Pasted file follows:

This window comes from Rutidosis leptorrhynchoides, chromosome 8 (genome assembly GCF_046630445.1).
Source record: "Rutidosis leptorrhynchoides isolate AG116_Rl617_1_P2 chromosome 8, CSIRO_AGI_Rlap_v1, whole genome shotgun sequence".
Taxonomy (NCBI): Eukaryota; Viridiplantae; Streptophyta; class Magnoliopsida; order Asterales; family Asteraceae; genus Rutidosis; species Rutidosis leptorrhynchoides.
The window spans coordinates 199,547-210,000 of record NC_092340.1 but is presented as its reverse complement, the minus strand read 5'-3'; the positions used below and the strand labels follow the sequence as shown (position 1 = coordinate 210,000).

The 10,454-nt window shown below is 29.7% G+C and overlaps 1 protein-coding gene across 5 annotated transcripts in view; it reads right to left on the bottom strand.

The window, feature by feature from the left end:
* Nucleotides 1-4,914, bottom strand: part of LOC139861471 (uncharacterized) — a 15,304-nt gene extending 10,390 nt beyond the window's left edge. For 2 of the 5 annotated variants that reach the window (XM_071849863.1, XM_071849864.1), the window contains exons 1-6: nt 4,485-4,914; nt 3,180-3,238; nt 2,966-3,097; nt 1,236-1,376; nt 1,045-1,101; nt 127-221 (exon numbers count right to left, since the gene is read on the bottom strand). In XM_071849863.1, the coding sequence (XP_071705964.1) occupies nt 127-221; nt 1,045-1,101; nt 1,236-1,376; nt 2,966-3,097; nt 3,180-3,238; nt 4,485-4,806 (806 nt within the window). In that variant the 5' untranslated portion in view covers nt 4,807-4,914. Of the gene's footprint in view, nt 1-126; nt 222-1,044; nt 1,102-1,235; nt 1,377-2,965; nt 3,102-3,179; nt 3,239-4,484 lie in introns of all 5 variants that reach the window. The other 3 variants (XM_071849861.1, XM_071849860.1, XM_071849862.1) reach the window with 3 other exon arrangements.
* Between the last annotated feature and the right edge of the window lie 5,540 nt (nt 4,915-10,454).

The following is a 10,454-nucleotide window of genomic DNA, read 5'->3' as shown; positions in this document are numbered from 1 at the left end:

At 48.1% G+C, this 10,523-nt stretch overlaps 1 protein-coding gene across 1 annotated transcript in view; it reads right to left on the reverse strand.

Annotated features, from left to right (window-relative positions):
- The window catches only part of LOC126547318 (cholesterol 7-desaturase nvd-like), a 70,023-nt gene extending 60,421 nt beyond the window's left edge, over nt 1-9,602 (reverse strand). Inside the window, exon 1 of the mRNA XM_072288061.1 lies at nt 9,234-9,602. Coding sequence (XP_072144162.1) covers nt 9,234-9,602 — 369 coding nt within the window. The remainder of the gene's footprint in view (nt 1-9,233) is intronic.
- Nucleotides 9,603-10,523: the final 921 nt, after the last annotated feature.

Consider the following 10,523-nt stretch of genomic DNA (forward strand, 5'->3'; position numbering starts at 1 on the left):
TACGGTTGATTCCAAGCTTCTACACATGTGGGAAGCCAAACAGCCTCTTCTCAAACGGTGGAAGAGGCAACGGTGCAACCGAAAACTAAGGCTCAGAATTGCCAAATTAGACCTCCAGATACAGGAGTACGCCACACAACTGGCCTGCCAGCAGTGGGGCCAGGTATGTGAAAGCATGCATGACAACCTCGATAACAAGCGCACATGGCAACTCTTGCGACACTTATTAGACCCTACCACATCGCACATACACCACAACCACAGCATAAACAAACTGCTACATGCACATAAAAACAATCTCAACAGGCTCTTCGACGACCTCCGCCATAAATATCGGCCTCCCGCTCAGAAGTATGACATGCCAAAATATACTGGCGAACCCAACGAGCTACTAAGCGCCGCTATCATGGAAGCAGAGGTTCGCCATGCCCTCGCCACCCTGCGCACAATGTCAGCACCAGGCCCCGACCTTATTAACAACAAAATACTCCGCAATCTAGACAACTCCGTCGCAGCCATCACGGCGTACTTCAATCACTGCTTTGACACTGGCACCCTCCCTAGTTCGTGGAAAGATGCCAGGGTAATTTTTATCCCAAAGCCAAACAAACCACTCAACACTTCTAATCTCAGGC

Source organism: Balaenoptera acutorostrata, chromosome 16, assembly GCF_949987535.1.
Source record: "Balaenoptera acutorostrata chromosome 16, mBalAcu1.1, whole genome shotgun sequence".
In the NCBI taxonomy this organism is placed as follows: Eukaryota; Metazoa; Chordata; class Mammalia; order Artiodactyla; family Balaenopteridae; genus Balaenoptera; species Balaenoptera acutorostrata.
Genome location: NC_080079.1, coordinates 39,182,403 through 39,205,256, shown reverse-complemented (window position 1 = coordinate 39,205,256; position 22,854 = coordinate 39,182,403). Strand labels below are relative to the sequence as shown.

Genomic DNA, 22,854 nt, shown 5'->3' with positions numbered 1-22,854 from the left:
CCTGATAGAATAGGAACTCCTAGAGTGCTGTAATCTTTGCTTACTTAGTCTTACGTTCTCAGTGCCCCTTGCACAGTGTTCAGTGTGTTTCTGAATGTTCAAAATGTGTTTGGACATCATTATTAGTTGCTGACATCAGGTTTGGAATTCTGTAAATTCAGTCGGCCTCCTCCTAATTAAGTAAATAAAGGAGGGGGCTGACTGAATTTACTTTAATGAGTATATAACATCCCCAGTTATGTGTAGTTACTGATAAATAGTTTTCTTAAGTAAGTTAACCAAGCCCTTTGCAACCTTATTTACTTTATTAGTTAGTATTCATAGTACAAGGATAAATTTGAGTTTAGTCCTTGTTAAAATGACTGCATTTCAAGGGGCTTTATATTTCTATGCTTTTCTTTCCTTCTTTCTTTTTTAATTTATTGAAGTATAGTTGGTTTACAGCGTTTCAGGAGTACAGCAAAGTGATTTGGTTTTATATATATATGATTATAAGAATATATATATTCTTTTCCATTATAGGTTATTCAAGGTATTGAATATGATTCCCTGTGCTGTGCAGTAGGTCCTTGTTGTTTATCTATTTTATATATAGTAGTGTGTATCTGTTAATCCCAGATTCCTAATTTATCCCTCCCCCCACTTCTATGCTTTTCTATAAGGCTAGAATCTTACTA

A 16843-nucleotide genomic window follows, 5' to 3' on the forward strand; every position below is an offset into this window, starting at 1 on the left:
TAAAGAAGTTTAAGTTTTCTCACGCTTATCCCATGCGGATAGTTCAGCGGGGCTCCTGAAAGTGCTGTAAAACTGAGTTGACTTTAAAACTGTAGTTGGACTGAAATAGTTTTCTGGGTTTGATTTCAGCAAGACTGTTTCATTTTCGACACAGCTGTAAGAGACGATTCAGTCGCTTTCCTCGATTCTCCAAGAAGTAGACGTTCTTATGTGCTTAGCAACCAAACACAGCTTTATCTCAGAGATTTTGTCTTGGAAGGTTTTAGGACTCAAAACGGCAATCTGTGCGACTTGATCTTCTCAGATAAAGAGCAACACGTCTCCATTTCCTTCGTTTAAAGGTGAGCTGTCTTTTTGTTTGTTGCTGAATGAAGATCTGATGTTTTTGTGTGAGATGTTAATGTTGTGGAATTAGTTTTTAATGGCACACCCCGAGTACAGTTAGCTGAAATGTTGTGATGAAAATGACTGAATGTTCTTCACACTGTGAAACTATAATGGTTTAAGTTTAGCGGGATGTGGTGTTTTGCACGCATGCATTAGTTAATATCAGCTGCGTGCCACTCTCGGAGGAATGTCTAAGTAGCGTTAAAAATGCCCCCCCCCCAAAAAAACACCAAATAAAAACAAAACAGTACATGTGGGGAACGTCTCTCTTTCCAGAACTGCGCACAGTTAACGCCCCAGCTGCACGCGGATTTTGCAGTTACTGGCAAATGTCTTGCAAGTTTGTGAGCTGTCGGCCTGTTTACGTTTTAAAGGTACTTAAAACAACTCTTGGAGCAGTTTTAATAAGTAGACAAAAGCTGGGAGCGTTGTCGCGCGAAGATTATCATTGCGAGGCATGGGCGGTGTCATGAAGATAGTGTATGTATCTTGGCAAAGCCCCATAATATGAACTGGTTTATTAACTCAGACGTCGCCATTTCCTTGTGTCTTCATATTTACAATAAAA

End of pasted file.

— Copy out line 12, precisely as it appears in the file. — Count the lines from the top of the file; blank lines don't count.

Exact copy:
- The window catches only part of LOC126547318 (cholesterol 7-desaturase nvd-like), a 70,023-nt gene extending 60,421 nt beyond the window's left edge, over nt 1-9,602 (reverse strand). Inside the window, exon 1 of the mRNA XM_072288061.1 lies at nt 9,234-9,602. Coding sequence (XP_072144162.1) covers nt 9,234-9,602 — 369 coding nt within the window. The remainder of the gene's footprint in view (nt 1-9,233) is intronic.